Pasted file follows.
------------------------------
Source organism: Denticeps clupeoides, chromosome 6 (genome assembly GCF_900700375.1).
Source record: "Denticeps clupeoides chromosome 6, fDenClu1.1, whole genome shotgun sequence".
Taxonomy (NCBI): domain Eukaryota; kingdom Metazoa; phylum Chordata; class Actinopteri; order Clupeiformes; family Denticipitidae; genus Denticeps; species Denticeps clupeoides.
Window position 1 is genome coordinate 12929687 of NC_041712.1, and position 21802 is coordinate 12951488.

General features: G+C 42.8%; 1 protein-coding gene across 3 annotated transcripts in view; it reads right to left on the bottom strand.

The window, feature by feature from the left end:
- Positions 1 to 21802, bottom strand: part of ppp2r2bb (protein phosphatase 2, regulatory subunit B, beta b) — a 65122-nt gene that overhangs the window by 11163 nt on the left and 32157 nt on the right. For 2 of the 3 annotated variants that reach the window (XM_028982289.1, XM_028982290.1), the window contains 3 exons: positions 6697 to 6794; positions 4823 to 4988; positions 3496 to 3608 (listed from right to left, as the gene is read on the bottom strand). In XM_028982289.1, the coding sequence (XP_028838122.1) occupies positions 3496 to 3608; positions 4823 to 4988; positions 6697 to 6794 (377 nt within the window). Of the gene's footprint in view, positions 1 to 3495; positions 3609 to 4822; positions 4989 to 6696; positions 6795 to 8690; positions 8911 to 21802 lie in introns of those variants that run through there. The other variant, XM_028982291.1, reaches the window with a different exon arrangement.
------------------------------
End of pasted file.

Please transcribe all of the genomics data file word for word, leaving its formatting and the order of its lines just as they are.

Source organism: Denticeps clupeoides, chromosome 6 (genome assembly GCF_900700375.1).
Source record: "Denticeps clupeoides chromosome 6, fDenClu1.1, whole genome shotgun sequence".
Taxonomy (NCBI): domain Eukaryota; kingdom Metazoa; phylum Chordata; class Actinopteri; order Clupeiformes; family Denticipitidae; genus Denticeps; species Denticeps clupeoides.
Window position 1 is genome coordinate 12929687 of NC_041712.1, and position 21802 is coordinate 12951488.

General features: G+C 42.8%; 1 protein-coding gene across 3 annotated transcripts in view; it reads right to left on the bottom strand.

The window, feature by feature from the left end:
- Positions 1 to 21802, bottom strand: part of ppp2r2bb (protein phosphatase 2, regulatory subunit B, beta b) — a 65122-nt gene that overhangs the window by 11163 nt on the left and 32157 nt on the right. For 2 of the 3 annotated variants that reach the window (XM_028982289.1, XM_028982290.1), the window contains 3 exons: positions 6697 to 6794; positions 4823 to 4988; positions 3496 to 3608 (listed from right to left, as the gene is read on the bottom strand). In XM_028982289.1, the coding sequence (XP_028838122.1) occupies positions 3496 to 3608; positions 4823 to 4988; positions 6697 to 6794 (377 nt within the window). Of the gene's footprint in view, positions 1 to 3495; positions 3609 to 4822; positions 4989 to 6696; positions 6795 to 8690; positions 8911 to 21802 lie in introns of those variants that run through there. The other variant, XM_028982291.1, reaches the window with a different exon arrangement.